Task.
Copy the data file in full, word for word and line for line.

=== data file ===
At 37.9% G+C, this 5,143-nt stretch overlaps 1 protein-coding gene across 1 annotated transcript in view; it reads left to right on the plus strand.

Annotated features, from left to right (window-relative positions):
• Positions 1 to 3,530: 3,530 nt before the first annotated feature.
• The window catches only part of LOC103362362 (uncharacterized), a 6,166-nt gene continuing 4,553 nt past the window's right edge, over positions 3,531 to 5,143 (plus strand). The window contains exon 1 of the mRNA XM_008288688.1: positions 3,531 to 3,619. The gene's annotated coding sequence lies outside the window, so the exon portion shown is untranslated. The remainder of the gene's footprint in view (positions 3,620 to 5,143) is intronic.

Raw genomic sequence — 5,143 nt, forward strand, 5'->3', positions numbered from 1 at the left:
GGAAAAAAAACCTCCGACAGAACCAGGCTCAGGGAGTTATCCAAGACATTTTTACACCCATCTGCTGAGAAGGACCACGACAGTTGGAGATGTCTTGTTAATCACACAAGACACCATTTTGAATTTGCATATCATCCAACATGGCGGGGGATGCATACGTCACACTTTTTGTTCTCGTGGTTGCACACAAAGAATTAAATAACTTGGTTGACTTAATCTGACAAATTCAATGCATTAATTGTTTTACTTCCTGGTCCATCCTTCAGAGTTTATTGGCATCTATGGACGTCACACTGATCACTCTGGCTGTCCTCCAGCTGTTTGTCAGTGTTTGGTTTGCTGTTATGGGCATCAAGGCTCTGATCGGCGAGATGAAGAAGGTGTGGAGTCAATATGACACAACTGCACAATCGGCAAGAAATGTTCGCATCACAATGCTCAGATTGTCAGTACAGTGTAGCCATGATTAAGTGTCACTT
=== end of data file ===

At 37.9% G+C, this 5,143-nt stretch overlaps 1 protein-coding gene across 1 annotated transcript in view; it reads left to right on the plus strand.

Annotated features, from left to right (window-relative positions):
• Positions 1 to 3,530: 3,530 nt before the first annotated feature.
• The window catches only part of LOC103362362 (uncharacterized), a 6,166-nt gene continuing 4,553 nt past the window's right edge, over positions 3,531 to 5,143 (plus strand). The window contains exon 1 of the mRNA XM_008288688.1: positions 3,531 to 3,619. The gene's annotated coding sequence lies outside the window, so the exon portion shown is untranslated. The remainder of the gene's footprint in view (positions 3,620 to 5,143) is intronic.

Raw genomic sequence — 5,143 nt, forward strand, 5'->3', positions numbered from 1 at the left:
GGAAAAAAAACCTCCGACAGAACCAGGCTCAGGGAGTTATCCAAGACATTTTTACACCCATCTGCTGAGAAGGACCACGACAGTTGGAGATGTCTTGTTAATCACACAAGACACCATTTTGAATTTGCATATCATCCAACATGGCGGGGGATGCATACGTCACACTTTTTGTTCTCGTGGTTGCACACAAAGAATTAAATAACTTGGTTGACTTAATCTGACAAATTCAATGCATTAATTGTTTTACTTCCTGGTCCATCCTTCAGAGTTTATTGGCATCTATGGACGTCACACTGATCACTCTGGCTGTCCTCCAGCTGTTTGTCAGTGTTTGGTTTGCTGTTATGGGCATCAAGGCTCTGATCGGCGAGATGAAGAAGGTGTGGAGTCAATATGACACAACTGCACAATCGGCAAGAAATGTTCGCATCACAATGCTCAGATTGTCAGTACAGTGTAGCCATGATTAAGTGTCACTT